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Globalization, Uncertainty and Women’s Careers

Globalization, Uncertainty and Women’s Careers

An International Comparison

Edited by Hans-Peter Blossfeld and Heather Hofmeister

Globalization, Uncertainty and Women’s Careers assesses the effects of globalization on the life courses of women in thirteen countries across Europe and America in the second half of the 20th century.

Chapter 7: Women’s Career Mobility in Hungary

Erzsébet Bukodi and Péter Róbert

Subjects: business and management, diversity and management, gender and management, development studies, family and gender policy, social policy and sociology, comparative social policy, family and gender policy, labour policy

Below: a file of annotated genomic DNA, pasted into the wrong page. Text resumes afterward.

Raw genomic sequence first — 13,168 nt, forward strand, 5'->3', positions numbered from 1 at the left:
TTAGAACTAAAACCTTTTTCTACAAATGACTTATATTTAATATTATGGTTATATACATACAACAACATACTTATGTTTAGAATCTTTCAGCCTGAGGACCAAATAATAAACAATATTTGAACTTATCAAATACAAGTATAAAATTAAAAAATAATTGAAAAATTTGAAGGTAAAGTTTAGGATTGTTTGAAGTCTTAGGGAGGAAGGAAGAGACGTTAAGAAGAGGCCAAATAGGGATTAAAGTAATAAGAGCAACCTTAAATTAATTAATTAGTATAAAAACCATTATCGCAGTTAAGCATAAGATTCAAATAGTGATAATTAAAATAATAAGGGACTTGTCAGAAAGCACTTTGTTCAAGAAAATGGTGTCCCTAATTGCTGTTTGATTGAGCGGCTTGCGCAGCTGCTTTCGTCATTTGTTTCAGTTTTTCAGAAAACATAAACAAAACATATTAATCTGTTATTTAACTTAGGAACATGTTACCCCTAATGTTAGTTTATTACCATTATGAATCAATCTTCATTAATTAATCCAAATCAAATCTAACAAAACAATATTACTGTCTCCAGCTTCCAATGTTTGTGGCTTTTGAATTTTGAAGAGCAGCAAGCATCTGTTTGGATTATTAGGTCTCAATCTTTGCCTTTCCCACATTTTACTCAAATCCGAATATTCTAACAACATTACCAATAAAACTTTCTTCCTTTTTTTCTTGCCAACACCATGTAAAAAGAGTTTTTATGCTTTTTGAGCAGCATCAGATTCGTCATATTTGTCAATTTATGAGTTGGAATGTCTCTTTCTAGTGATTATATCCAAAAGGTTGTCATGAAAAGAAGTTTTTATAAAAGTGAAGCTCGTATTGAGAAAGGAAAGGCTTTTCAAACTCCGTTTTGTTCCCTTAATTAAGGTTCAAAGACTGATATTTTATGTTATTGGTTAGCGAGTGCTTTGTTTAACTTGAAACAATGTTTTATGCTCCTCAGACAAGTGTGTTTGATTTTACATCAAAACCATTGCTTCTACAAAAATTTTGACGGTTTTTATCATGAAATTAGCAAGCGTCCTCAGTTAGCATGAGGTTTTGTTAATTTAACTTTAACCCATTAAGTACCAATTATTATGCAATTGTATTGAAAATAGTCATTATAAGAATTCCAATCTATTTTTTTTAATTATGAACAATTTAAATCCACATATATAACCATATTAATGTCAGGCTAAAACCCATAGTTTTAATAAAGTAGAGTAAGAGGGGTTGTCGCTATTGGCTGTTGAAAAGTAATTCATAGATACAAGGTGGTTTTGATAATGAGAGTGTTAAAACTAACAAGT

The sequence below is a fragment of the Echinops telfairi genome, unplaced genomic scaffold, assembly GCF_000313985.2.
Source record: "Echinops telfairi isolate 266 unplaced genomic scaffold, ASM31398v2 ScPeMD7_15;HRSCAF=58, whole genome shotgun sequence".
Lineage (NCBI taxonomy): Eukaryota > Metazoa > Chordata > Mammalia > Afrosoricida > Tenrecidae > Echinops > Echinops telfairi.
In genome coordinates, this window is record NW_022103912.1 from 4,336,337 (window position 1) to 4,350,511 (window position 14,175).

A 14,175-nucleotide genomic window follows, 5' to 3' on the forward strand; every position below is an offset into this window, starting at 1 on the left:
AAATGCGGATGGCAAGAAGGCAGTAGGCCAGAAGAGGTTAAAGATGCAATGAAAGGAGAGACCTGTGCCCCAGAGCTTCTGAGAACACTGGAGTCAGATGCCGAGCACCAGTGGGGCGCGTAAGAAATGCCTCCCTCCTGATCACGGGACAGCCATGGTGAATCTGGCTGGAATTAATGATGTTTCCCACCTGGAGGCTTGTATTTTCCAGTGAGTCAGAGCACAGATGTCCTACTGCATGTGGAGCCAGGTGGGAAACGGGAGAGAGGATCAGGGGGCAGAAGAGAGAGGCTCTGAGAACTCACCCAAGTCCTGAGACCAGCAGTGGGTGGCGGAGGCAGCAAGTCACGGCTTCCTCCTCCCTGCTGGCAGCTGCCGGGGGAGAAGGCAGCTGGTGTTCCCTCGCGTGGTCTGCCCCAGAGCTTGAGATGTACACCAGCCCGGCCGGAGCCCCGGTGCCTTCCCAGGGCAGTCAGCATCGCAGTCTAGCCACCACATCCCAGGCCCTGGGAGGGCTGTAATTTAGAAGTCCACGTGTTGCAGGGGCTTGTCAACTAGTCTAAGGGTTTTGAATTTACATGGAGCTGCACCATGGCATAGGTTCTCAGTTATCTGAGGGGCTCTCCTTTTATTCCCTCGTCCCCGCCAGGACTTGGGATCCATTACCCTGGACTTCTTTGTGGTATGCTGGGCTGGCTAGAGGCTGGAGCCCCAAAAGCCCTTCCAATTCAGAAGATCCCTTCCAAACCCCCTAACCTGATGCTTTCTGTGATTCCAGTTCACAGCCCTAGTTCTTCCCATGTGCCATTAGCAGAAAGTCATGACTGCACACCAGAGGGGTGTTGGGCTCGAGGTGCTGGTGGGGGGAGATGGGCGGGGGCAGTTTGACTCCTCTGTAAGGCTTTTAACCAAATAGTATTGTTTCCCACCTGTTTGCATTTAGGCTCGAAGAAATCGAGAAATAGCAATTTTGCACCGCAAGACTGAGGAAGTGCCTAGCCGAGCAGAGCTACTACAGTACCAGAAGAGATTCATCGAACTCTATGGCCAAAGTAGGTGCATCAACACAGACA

Erzsébet Bukodi and Péter Róbert INTRODUCTION Hungary is one of the countries that experienced transformation away from a socialist regime type in the 1990s. Individuals were hit by the transition away from socialism at different points of their employment careers, but the overall effect on mobility in Hungarian society was a strengthened relationship between social origins and occupational class position in the last decade of the twentieth century (Róbert and Bukodi 2004). The aim of this chapter is to investigate changes in women’s employment opportunities caused by economic and social transformation as well as by worldwide globalization, and our questions include identifying the major factors that influence female career mobility and asking what the role of human capital investments or prior employment insecurities might be. We focus on the 1990s and employ the Household Panel Survey (1992 to 1997) conducted by the Tárki Social Research Center. We investigate upward and downward career mobility, measured by changes in job status, and the transition between labor market and other positions (unemployment, paid and unpaid caring activities). There is a large body of literature (Beck 1992; Giddens 1999) that argues that globalization is the driving force behind increased risk and insecurity in the life course of individuals. However, other scholars emphasize the national path-dependence of this process (Blossfeld 2001). In this latter view, nationspecific institutional arrangements such as the educational system, the deregulation of the labor market or changing welfare state provisions may structure the impact globalization has...

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